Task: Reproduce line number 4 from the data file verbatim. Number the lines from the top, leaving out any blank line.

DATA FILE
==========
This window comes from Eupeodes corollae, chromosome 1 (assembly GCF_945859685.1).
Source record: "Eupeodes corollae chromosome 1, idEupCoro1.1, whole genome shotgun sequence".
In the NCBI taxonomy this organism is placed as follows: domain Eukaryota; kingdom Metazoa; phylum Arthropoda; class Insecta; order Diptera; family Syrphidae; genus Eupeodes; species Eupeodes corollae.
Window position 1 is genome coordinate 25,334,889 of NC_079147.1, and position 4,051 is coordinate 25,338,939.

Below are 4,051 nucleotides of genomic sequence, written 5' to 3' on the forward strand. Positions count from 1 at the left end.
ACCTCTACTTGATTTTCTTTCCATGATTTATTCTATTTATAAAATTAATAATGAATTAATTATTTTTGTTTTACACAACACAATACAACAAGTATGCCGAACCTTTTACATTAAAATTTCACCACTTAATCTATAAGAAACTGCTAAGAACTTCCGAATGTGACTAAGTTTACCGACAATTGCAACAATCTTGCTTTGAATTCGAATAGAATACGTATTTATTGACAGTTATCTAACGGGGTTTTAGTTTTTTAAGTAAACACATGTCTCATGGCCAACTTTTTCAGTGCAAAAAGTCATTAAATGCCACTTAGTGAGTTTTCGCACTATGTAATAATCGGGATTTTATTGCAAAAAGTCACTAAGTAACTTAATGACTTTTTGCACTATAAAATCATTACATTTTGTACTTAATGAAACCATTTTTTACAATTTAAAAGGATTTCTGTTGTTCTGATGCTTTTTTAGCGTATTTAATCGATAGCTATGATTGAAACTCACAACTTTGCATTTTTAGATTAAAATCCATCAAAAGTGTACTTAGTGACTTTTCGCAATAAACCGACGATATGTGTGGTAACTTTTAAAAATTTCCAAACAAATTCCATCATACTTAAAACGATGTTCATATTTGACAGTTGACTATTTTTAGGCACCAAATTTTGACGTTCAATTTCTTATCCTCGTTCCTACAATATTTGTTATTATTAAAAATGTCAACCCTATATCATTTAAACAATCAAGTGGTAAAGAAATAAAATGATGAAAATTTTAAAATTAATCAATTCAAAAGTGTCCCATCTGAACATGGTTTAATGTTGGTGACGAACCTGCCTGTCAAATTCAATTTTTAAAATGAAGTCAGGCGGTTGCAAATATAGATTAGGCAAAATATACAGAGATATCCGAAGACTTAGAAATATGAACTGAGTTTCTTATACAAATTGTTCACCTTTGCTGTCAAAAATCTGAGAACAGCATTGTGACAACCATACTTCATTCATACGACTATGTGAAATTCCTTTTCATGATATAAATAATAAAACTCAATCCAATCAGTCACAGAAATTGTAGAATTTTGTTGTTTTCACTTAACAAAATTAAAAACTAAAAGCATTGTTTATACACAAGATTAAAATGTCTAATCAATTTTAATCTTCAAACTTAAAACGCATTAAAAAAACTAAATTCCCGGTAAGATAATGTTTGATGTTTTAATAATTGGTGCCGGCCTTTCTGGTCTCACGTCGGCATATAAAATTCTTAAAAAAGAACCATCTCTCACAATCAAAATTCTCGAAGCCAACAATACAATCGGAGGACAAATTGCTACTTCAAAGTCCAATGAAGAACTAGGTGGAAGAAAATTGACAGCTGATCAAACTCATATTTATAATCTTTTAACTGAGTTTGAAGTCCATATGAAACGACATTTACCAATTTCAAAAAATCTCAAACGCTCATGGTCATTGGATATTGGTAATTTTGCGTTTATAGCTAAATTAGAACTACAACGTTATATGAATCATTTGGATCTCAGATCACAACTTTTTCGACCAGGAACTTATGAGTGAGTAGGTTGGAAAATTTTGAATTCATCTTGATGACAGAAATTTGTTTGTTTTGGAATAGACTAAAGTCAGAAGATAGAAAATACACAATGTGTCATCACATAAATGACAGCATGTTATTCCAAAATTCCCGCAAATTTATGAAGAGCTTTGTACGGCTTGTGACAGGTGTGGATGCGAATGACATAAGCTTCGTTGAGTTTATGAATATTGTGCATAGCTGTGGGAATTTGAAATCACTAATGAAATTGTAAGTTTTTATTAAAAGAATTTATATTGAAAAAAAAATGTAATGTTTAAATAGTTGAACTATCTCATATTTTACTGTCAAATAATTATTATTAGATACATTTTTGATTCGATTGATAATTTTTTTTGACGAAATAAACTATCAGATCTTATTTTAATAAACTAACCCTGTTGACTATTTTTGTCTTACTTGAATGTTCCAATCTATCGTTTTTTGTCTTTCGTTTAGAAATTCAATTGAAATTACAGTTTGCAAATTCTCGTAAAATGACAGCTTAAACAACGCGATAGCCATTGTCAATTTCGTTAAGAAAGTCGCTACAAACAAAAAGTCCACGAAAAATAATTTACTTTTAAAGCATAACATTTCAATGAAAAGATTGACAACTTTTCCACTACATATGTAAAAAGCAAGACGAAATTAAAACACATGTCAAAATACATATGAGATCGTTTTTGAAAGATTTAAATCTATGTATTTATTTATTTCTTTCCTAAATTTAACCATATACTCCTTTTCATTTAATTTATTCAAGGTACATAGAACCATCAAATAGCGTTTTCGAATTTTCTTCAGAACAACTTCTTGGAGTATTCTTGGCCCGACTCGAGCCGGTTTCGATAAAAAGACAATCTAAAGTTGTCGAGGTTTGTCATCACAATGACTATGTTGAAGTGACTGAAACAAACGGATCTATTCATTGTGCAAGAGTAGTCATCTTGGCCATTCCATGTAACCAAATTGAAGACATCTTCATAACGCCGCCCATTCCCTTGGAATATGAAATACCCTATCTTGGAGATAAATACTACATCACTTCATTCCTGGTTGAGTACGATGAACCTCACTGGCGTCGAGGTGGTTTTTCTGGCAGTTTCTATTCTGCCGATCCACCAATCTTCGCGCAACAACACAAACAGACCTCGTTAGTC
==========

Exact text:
Window position 1 is genome coordinate 25,334,889 of NC_079147.1, and position 4,051 is coordinate 25,338,939.